Treatment: in speaker’s hematology clinic, patients receiving iron supplementation checked for elevations in reticulocyte counts and hemoglobin; treatment response — iron deficiency anemia should correct after 4 to 6 wk (in responsive patients); however, repletion of iron stores requires 6 mo of supplementation (patients often discontinue against medical advice shortly after bariatric surgery); failure to correct iron deficiency may cause bleeding; iron supplementation — compliance poor; may exacerbate irritable bowel symptoms and constipation; best given as ferrous iron; ascorbate helps reduce iron and enhance absorption; gastrointestinal intolerance relates to quantity of elemental iron present; new formulations of chelates (eg, Repliva) often better tolerated; heme iron polypeptide — recommended by speaker for patients with gastric bypass (eg, Proferrin-Forte); shows superior absorption; parenteral — recommended by speaker; iron dextran — intramuscular injections not recommended; IV dosing effective, but carries risk for anaphylaxis; only low-molecular-weight iron dextran currently utilized (high-molecular-weight formulation associated with serum sickness); speaker recommends limiting doses to 1000 mg (after test dose); ferric gluconate and iron sucrose — produce fewer allergic reactions; however, higher dosages may overwhelm transferrin, leading to chest and back pain caused by oxidative stress; speaker recommends giving 125 mg over 2 hr (after test dose); both compounds equally effective
Anemia after bariatric surgery: anemia of chronic inflam-mation — presents with abnormally small red blood cells; cytokines trigger macrophages to withhold iron and prevent bone marrow from responding to EPO (due to presence of hepcidin); increased levels lead to downregulation of ferroportin (decreases iron absorption and impairs release of iron from iron stores); many patients with inflammation after gastric bypass receive misdiagnosis of iron deficiency; however, chronic inflammation may explain symptoms; other causes of anemia — bleeding; decreased gastric acid secretion and exclusion of duodenum may impair iron absorption; reflux; vitamin and mineral deficiencies; patients often ingest less red meat after surgery; blood loss may occur due to marginal ulcers; abnormal menstruation ranked as primary cause of refractory iron deficiency after surgery (many patients require endometrial ablation or hysterectomy); pregnancy may contribute to loss of iron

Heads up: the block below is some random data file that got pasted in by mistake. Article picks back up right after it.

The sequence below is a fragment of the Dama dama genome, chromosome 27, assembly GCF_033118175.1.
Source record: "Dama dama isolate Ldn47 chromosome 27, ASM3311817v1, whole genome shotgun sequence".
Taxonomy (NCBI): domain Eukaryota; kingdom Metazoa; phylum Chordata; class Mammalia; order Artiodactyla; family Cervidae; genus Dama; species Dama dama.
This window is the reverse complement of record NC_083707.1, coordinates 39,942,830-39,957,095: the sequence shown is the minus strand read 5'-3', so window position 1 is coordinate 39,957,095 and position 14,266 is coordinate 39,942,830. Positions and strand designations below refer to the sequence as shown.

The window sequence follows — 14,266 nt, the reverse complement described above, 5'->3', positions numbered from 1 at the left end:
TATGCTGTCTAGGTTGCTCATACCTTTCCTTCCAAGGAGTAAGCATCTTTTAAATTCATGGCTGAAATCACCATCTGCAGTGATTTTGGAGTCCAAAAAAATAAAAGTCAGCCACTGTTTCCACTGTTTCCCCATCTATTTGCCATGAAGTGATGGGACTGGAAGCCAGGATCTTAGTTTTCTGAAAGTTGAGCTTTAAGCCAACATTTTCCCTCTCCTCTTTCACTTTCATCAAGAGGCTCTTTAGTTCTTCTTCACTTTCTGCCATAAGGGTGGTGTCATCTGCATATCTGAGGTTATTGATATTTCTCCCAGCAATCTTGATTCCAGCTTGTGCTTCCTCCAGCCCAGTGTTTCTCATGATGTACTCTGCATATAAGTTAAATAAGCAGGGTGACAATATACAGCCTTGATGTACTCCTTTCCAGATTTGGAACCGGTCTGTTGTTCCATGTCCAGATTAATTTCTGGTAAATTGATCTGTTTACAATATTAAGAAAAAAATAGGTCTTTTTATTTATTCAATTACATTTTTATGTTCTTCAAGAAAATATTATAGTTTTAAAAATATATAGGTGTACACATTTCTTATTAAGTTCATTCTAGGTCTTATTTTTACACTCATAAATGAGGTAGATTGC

Increasing Physical Activity in Children and Teens
Sarah E. Barlow, MD, MPH, Associate Professor, Department of Pediatrics, Section of Gastroenterology, Hepatology, and Nutrition, Baylor College of Medicine, and Director, Obesity Center, Texas Children’s Hospital, Houston, TX
Guidelines for activity level: adults — 500 to 1000 metabolic equivalents (METs; ie, metabolic rate during activity compared to metabolic rate at rest) per week recommended; equivalent to »150 min of moderate to vigorous physical activity; children — 60 min/day recommended; increased physical activity found to improve skeletal health, aerobic fitness, muscular strength, and endurance; also found to improve adiposity (in children with obesity) and reduce BP (in children with elevated BP)
Increasing physical activity in children: factors predictive of adequate activity — environment with opportunity for activity; social support; influence by active siblings; engagement in community sports; intention to be physically active; sense of competence; male sex; white ethnicity; study of computer programs for self-evaluation of diet and physical activity —boys given computerized assistance showed slight (but significant) increases in physical activity; office-based counseling — studies showed modest effects (at best); future efforts should concentrate on early encouragement of activity; “Exer-gaming” — showed trend toward decreased weight in small study; however, no increases in moderate to vigorous activity found with accelerometry; free after-school physical fitness and nutrition education in high-risk populations —study found statistically significant decreases in weight and BMI after 6-wk program
Billing and insurance: physical therapy provided at hospitals or health care centers reimbursed by insurance more often; diagnoses associated with coverage for physical therapy — hypertension; diabetes; decreased endurance; general muscle weakness; deconditioning due to cardiac conditions or edema; therapy for obesity or risk factor reduction not typically covered; recommended forms of physical therapy — aerobic conditioning; resistance training; aquatic exercise; endurance training